Advanced Search
MyIDEAS: Login to save this paper or follow this series

The price is not always right : on the impacts of (commodity) prices on households (and countries)

Contents:

Author Info

  • Lederman, Daniel
  • Porto, Guido

Abstract

This paper provides an overview of the impact of once-and-for-all changes in commodity prices and other prices on household welfare. It begins with a collection of stylized facts related to commodities based on household survey data from Latin America and Africa. The data uncover strong commodity dependence in both continents: households typically allocate a large fraction of their budget to commodities and they often depend on commodities to earn their income. This income and expenditure dependency suggests sizable impacts and adjustments following commodity-price shocks. The paper explores these effects with a review of the literature. It studies consumption and income responses, labor-market responses, and spillovers across sectors. It ends up providing evidence on the relative magnitudes of various mechanisms through which commodity prices affect household (and national) welfare in developing economies.

Download Info

If you experience problems downloading a file, check if you have the proper application to view it first. In case of further problems read the IDEAS help page. Note that these files are not on the IDEAS site. Please be patient as the files may be large.
File URL: http://www-wds.worldbank.org/servlet/WDSContentServer/WDSP/IB/2014/05/06/000158349_20140506112948/Rendered/PDF/WPS6858.pdf
Download Restriction: no

Bibliographic Info

Paper provided by The World Bank in its series Policy Research Working Paper Series with number 6858.

as in new window
Length:
Date of creation: 01 May 2014
Date of revision:
Handle: RePEc:wbk:wbrwps:6858

Contact details of provider:
Postal: 1818 H Street, N.W., Washington, DC 20433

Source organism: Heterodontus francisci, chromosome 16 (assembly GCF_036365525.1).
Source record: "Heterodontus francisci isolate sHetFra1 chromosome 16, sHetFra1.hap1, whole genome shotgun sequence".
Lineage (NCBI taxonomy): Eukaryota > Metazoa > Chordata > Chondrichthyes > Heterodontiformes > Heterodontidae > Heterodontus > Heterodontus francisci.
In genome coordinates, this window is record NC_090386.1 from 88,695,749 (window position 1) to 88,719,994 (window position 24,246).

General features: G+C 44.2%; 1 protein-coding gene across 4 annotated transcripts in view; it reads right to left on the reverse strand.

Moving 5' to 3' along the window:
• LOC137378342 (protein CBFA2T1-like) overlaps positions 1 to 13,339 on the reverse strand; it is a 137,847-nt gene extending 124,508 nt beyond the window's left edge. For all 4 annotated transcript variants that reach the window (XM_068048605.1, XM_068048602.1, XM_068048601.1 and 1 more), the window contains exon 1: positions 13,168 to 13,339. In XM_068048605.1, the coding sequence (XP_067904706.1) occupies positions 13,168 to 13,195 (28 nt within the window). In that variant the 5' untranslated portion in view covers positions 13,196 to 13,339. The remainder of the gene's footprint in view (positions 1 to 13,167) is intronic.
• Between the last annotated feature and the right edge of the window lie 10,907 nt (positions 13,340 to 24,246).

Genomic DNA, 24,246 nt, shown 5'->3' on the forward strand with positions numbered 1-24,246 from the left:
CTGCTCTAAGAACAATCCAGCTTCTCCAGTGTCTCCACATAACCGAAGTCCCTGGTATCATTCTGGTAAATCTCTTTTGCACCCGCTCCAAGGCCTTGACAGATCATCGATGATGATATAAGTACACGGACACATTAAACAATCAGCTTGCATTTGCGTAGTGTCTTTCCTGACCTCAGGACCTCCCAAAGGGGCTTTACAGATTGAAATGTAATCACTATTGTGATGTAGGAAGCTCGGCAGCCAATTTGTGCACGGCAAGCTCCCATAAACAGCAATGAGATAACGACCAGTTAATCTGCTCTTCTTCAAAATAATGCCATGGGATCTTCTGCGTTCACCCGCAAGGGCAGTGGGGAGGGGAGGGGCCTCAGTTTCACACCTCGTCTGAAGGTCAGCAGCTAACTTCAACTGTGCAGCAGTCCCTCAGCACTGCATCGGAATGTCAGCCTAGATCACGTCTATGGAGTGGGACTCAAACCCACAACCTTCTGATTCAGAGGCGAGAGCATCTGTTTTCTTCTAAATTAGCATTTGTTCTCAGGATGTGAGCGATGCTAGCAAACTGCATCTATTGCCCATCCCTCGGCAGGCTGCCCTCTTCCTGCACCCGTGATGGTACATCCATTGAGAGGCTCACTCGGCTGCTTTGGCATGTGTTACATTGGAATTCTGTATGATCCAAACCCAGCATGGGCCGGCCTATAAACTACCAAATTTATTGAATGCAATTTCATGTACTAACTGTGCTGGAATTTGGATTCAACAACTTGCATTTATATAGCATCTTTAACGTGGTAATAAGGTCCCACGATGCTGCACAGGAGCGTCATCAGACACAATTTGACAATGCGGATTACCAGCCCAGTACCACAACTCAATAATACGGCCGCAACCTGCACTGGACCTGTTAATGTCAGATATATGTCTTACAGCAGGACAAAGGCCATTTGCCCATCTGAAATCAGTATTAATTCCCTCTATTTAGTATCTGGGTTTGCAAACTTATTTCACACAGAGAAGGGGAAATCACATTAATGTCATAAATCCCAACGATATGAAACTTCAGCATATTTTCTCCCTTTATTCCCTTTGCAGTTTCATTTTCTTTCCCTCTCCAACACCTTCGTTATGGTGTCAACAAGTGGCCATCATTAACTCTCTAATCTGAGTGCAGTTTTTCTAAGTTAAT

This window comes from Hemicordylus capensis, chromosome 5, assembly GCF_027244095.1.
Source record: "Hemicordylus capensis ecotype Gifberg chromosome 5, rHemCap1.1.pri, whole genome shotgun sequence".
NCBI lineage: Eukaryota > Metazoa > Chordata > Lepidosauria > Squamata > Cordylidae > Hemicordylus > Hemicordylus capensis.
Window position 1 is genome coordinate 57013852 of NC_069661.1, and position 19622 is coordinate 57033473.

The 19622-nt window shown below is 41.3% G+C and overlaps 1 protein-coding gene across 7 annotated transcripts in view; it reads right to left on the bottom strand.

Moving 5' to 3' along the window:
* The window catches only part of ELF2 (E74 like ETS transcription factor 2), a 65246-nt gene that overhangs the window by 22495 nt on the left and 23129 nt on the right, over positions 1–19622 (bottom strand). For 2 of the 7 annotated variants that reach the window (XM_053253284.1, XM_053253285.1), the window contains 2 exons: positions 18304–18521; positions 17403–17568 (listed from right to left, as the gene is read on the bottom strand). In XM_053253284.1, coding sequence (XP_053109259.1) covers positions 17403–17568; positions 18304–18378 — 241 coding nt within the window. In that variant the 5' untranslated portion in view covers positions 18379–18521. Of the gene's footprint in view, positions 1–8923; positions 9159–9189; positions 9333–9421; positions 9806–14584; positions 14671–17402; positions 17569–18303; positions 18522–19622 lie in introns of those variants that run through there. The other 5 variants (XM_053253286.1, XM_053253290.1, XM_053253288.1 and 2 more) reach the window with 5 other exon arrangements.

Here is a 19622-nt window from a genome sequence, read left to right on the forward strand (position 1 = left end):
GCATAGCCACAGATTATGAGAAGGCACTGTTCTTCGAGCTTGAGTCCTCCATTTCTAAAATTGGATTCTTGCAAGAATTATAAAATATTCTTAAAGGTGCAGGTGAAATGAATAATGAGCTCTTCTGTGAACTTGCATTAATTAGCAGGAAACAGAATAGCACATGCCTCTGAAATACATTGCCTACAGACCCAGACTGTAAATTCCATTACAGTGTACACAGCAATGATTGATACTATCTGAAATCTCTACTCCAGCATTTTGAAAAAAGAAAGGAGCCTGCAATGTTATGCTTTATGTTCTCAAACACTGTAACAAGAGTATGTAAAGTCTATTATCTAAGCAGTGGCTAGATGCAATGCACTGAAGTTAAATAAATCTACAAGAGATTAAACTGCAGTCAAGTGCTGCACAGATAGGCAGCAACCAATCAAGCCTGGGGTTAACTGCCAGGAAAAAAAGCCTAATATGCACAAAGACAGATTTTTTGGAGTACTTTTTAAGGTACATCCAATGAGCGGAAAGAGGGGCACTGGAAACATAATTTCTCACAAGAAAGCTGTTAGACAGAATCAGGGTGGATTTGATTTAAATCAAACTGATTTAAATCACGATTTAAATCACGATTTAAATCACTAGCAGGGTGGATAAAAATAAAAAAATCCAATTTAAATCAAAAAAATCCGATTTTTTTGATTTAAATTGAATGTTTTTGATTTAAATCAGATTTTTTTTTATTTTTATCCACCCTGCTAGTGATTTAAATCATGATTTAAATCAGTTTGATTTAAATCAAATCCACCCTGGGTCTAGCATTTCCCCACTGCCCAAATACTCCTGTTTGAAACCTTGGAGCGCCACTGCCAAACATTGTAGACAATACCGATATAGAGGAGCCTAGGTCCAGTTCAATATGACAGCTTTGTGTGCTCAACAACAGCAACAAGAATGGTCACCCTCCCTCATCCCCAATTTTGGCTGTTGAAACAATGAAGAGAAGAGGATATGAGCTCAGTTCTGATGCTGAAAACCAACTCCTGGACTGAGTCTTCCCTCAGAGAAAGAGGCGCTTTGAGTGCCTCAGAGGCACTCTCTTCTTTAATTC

Phone: (202) 477-1234
Email:
Web page: http://www.worldbank.org/
More information through EDIRC

Related research

Keywords: Markets and Market Access; Economic Theory&Research; Emerging Markets; Labor Policies; Access to Markets;

This paper has been announced in the following NEP Reports:

References

References listed on IDEAS
Please report citation or reference errors to , or , if you are the registered author of the cited work, log in to your RePEc Author Service profile, click on "citations" and make appropriate adjustments.:
as in new window
  1. Campa, José Manuel & Goldberg, Linda S, 2004. "Exchange Rate Pass-Through into Import Prices," CEPR Discussion Papers, C.E.P.R. Discussion Papers 4391, C.E.P.R. Discussion Papers.
  2. Kenneth Rogoff, 1996. "The Purchasing Power Parity Puzzle," Journal of Economic Literature, American Economic Association, American Economic Association, vol. 34(2), pages 647-668, June.
  3. Pinelopi Koujianou Goldberg & Nina Pavcnik, 2007. "Distributional Effects of Globalization in Developing Countries," NBER Working Papers 12885, National Bureau of Economic Research, Inc.
  4. Bob Baulch, 1997. "Transfer Costs, Spatial Arbitrage, and Testing for Food Market Integration," American Journal of Agricultural Economics, Agricultural and Applied Economics Association, Agricultural and Applied Economics Association, vol. 79(2), pages 477-487.
  5. Xavier Cirera & Channing Arndt, 2008. "Measuring the impact of road rehabilitation on spatial market efficiency in maize markets in Mozambique," Agricultural Economics, International Association of Agricultural Economists, International Association of Agricultural Economists, vol. 39(1), pages 17-28, 07.
  6. Wodon, Quentin & Tsimpo, Clarence & Backiny-Yetna, Prospere & Joseph, George & Adoho, Franck & Coulombe, Harold, 2008. "Potential impact of higher food prices on poverty : summary estimates for a dozen west and central African countries," Policy Research Working Paper Series 4745, The World Bank.
  7. Pinelopi K. Goldberg & Michael M. Knetter, 1996. "Goods Prices and Exchange Rates: What Have We Learned?," NBER Working Papers 5862, National Bureau of Economic Research, Inc.
  8. Ariel T. Burstein & Joao C. Neves & Sergio Rebelo, 2000. "Distribution Costs and Real Exchange Rate Dynamics During Exchange-Rate-Based Stabilizations," RCER Working Papers 473, University of Rochester - Center for Economic Research (RCER).